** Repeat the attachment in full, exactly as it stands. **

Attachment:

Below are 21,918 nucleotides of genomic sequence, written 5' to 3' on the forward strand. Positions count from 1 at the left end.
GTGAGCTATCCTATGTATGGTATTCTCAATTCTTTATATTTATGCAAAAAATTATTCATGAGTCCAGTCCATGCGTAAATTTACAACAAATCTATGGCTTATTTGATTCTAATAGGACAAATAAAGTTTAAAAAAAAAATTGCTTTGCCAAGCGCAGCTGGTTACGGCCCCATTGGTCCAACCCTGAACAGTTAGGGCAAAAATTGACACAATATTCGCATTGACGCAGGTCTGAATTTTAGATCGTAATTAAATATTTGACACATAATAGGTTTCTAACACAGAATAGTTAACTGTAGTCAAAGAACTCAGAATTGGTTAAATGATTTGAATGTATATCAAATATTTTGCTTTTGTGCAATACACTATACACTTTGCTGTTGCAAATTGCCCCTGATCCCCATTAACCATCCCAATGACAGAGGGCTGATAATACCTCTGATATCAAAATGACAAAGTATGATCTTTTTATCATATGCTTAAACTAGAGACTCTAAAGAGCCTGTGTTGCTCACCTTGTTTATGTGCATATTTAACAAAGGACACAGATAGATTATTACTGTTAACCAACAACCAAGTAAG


Below are 21,918 nucleotides of genomic sequence, written 5' to 3' on the forward strand. Positions count from 1 at the left end.
GTGAGCTATCCTATGTATGGTATTCTCAATTCTTTATATTTATGCAAAAAATTATTCATGAGTCCAGTCCATGCGTAAATTTACAACAAATCTATGGCTTATTTGATTCTAATAGGACAAATAAAGTTTAAAAAAAAAATTGCTTTGCCAAGCGCAGCTGGTTACGGCCCCATTGGTCCAACCCTGAACAGTTAGGGCAAAAATTGACACAATATTCGCATTGACGCAGGTCTGAATTTTAGATCGTAATTAAATATTTGACACATAATAGGTTTCTAACACAGAATAGTTAACTGTAGTCAAAGAACTCAGAATTGGTTAAATGATTTGAATGTATATCAAATATTTTGCTTTTGTGCAATACACTATACACTTTGCTGTTGCAAATTGCCCCTGATCCCCATTAACCATCCCAATGACAGAGGGCTGATAATACCTCTGATATCAAAATGACAAAGTATGATCTTTTTATCATATGCTTAAACTAGAGACTCTAAAGAGCCTGTGTTGCTCACCTTGTTTATGTGCATATTTAACAAAGGACACAGATAGATTATTACTGTTAACCAACAACCAAGTAAG